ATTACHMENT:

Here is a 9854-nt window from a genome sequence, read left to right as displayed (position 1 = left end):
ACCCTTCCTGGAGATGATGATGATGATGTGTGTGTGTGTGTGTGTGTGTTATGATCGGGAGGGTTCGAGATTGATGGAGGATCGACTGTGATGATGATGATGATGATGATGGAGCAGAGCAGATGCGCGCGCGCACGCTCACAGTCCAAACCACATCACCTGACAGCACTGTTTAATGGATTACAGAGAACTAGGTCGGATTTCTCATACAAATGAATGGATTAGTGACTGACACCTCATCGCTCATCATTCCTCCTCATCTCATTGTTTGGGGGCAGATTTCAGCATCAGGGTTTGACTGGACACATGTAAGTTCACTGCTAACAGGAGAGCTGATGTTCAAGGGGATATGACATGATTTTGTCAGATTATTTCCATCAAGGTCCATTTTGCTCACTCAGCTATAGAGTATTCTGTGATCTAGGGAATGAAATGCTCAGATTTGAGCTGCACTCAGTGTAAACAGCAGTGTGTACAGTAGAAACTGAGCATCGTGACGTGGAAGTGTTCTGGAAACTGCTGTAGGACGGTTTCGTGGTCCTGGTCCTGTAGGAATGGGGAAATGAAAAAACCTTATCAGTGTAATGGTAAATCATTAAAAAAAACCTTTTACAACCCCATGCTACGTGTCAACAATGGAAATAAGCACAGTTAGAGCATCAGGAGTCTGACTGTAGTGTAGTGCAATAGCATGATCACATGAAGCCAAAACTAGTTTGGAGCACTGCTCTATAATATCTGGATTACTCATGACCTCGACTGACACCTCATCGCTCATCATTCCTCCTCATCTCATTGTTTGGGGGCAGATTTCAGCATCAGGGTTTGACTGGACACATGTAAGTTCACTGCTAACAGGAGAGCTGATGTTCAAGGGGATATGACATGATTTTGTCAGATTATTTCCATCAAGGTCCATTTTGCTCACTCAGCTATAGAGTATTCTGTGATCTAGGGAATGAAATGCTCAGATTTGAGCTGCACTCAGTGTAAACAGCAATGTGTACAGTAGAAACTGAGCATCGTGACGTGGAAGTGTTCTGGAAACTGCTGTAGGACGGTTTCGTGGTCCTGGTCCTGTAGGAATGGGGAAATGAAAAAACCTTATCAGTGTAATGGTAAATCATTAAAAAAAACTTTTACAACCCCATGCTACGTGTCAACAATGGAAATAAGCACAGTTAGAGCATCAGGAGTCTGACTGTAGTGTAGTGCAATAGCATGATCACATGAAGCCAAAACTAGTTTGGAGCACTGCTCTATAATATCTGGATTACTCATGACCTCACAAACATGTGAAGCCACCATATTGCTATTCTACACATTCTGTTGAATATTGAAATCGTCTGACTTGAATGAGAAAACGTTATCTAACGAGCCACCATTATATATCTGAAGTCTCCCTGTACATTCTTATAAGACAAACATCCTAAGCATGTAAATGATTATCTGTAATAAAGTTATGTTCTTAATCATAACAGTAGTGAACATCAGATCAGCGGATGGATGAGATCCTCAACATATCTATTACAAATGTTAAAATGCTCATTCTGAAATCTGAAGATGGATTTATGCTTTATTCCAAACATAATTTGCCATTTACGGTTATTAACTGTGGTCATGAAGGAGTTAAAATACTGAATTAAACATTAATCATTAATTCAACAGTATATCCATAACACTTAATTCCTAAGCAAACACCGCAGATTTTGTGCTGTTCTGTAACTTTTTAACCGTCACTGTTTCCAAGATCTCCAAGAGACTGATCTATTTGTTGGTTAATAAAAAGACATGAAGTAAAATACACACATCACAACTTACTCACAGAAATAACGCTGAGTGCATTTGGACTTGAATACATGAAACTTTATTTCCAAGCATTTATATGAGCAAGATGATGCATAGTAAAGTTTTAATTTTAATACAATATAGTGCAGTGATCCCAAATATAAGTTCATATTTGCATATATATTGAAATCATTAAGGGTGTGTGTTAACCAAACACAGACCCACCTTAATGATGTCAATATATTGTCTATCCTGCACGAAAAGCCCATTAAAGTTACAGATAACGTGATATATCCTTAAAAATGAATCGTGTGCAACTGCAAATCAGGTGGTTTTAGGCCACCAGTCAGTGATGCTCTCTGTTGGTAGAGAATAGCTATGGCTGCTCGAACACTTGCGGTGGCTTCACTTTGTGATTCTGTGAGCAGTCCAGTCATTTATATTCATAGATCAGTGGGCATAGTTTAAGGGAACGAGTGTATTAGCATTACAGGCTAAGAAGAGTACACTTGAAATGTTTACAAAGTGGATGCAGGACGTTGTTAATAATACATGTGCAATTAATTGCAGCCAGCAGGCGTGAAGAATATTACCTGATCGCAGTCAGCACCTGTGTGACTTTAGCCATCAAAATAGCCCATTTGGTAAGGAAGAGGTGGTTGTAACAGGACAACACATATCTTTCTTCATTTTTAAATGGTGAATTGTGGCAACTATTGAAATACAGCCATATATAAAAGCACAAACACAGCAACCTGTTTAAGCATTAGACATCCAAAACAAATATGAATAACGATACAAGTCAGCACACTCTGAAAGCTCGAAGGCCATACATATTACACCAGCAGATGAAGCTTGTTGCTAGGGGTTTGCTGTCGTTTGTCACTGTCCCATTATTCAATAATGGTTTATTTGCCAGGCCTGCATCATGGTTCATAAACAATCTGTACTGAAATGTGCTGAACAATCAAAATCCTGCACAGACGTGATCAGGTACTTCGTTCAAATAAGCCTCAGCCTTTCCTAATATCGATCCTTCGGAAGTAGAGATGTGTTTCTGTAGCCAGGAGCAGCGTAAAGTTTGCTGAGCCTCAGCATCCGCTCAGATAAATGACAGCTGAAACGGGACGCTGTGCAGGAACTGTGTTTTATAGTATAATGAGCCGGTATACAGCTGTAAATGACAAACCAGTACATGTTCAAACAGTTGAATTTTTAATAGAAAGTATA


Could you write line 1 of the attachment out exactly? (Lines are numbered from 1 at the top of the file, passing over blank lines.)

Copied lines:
Here is a 9854-nt window from a genome sequence, read left to right as displayed (position 1 = left end):